I did the various things I always needed to do after a shower, such as shaving, moisturizing, putting cover-up on my face, combing my hair.  I didn’t dilly-dally around in the bathroom: I only took as long as I needed to do what I needed to do, and then I got out.  I was just about done.

All of a sudden, Pearl banged on the door and yelled meanly, “Hurry up and get out of there!  Dave needs to take a shower!”  No, she did not politely knock and ask if I could please hurry up.  She screamed as if I were deliberately holding up Dave.

How could I possibly have known that he needed to take another shower for soccer practice or whatever it was, in the middle of a Saturday afternoon, when nobody else was around when I started my shower?

I’m so glad to be out of that family: too many nasty people with absolutely no respect or consideration for others.  And I was being bullied by everybody together, a mob bullying!

Index 
Cast of Characters (Work in Progress)

Table of Contents

Freshman Year

September 1991:

 October 1991:

November 1991:

December 1991: Ride the Greyhound

January 1992: Dealing with a Breakup with Probable NVLD

 February 1992:

March 1992: Shawn: Just Friends or Dating?

April 1992: Pledging, Prayer Group–and Peter’s Smear Campaign

May 1992:

Sophomore Year 

Summer 1992:

September 1992:

October 1992–Shawn’s Exasperating Ambivalence:

November 1992:

December 1992:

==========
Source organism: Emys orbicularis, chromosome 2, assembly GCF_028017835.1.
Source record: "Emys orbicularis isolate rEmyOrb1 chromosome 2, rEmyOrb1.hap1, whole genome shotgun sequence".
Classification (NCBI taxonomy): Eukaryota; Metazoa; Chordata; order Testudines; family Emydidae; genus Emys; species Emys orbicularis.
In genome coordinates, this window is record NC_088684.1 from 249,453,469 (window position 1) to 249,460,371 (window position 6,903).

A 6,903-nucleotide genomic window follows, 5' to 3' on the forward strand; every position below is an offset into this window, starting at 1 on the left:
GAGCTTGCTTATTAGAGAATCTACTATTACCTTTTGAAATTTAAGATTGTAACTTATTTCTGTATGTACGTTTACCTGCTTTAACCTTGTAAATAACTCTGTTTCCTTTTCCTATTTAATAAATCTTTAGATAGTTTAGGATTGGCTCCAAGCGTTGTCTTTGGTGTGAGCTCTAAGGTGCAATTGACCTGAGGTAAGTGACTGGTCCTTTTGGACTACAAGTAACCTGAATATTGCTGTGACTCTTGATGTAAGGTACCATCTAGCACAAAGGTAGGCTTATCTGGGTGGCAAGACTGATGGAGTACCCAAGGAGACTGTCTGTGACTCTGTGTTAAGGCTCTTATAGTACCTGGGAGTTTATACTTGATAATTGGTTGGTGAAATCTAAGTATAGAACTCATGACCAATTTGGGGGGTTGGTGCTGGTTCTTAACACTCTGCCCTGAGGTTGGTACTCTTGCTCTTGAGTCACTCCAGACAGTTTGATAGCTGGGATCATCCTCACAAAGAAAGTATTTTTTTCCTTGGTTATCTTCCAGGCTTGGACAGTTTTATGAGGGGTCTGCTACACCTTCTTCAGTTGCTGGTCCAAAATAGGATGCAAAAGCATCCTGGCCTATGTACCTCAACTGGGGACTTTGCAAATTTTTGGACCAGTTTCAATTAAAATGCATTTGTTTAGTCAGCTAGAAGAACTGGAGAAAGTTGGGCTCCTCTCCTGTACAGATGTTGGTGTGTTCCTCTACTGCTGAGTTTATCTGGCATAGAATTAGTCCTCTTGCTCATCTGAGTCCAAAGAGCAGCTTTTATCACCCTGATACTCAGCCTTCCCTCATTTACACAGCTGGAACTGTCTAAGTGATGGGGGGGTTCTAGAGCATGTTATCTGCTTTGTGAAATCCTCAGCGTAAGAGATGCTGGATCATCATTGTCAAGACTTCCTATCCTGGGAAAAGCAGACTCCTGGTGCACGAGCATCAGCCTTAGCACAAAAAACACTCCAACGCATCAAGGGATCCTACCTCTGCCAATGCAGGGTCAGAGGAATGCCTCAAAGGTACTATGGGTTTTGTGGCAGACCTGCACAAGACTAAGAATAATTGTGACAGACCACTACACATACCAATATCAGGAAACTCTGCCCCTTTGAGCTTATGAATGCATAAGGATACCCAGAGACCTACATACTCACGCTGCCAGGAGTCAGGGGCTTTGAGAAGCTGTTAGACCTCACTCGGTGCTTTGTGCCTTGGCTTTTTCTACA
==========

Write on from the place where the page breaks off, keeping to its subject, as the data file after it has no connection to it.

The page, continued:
January 1993:

February 1993:

March 1993:

April 1993:

May 1993:

Summer 1993: Music, Storm and Prophetic Dreams

September 1993:

October 1993:

November 1993:

December 1993:

January 1994:

February 1994:

March 1994:

April 1994:

Senior Year 

June 1994–Bits of Abuse Here and There:

July & August 1994:

January 1995:

February 1995:

March 1995:

April 1995:

May 1995:

 

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Excerpt from “Tojet”

A fairy tale for adults.  A mysterious girl named Tojet appears in a convent-run school one day.  Two teachers, Sister Elizabeth and oddly-named Merkit Terjit, take her under their care.

But is she a lost, imaginative orphan or a time traveler with fairy powers?  How does she know who Merkit is and how he was named?

Tragedy drives her away, but she returns as a young, beautiful woman, far more mature than she should be.  She shows Merkit a world of obsession and dark fairies.

He can’t help falling in love with her, but what about the monastic vows he’s about to take?  Can he fight the temptations that surround him?

Available for book or e-book purchase here.  An excerpt:

 

The next morning, a Saturday, Merkit sat with Tojet in the kitchen after breakfast as Barb ran some light errands.  He talked with Tojet about school, but she kept yawning.

“Didn’t you get enough sleep last night?” he said with a grimace that was supposed to be a smile.

“Well, no,” she said.  “I came back too late in the night to get all my ten hours.  I came back when the fairies woke me up.  They said I’d fallen asleep, and should go to bed.”

“Fairies? You saw fairies?”  Merkit crossed his arms to block a sudden chill.

“I want you to be my friend, so I want you to know everything about me,” she said.  Her tone was matter-of-fact as she explained, as if every other child went to visit fairies across the ocean in another time every night.  Yet as he listened to her story, Merkit felt as if he himself had been there, had gone to dance with the fairies, had gone to a fairy ring on a hill in the forest around Silva at midnight, had seen a full moon. . . .